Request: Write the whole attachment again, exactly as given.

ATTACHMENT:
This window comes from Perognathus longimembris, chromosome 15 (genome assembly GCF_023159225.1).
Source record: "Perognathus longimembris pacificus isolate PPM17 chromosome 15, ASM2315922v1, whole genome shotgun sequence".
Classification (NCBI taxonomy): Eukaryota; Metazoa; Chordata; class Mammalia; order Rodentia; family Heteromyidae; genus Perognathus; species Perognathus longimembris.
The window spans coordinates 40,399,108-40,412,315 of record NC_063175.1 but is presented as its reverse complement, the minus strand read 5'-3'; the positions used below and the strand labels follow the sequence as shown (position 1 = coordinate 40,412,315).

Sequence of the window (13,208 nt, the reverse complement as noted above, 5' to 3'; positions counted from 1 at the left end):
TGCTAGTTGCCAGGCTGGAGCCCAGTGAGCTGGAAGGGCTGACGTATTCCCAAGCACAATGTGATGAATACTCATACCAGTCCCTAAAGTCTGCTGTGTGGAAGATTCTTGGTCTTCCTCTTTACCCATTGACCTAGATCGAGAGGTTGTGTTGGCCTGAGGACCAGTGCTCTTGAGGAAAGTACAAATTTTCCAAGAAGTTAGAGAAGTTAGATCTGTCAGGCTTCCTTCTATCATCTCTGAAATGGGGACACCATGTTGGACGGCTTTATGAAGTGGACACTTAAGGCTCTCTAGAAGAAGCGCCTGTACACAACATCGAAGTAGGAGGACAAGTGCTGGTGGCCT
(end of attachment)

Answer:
This window comes from Perognathus longimembris, chromosome 15 (genome assembly GCF_023159225.1).
Source record: "Perognathus longimembris pacificus isolate PPM17 chromosome 15, ASM2315922v1, whole genome shotgun sequence".
Classification (NCBI taxonomy): Eukaryota; Metazoa; Chordata; class Mammalia; order Rodentia; family Heteromyidae; genus Perognathus; species Perognathus longimembris.
The window spans coordinates 40,399,108-40,412,315 of record NC_063175.1 but is presented as its reverse complement, the minus strand read 5'-3'; the positions used below and the strand labels follow the sequence as shown (position 1 = coordinate 40,412,315).

Sequence of the window (13,208 nt, the reverse complement as noted above, 5' to 3'; positions counted from 1 at the left end):
TGCTAGTTGCCAGGCTGGAGCCCAGTGAGCTGGAAGGGCTGACGTATTCCCAAGCACAATGTGATGAATACTCATACCAGTCCCTAAAGTCTGCTGTGTGGAAGATTCTTGGTCTTCCTCTTTACCCATTGACCTAGATCGAGAGGTTGTGTTGGCCTGAGGACCAGTGCTCTTGAGGAAAGTACAAATTTTCCAAGAAGTTAGAGAAGTTAGATCTGTCAGGCTTCCTTCTATCATCTCTGAAATGGGGACACCATGTTGGACGGCTTTATGAAGTGGACACTTAAGGCTCTCTAGAAGAAGCGCCTGTACACAACATCGAAGTAGGAGGACAAGTGCTGGTGGCCT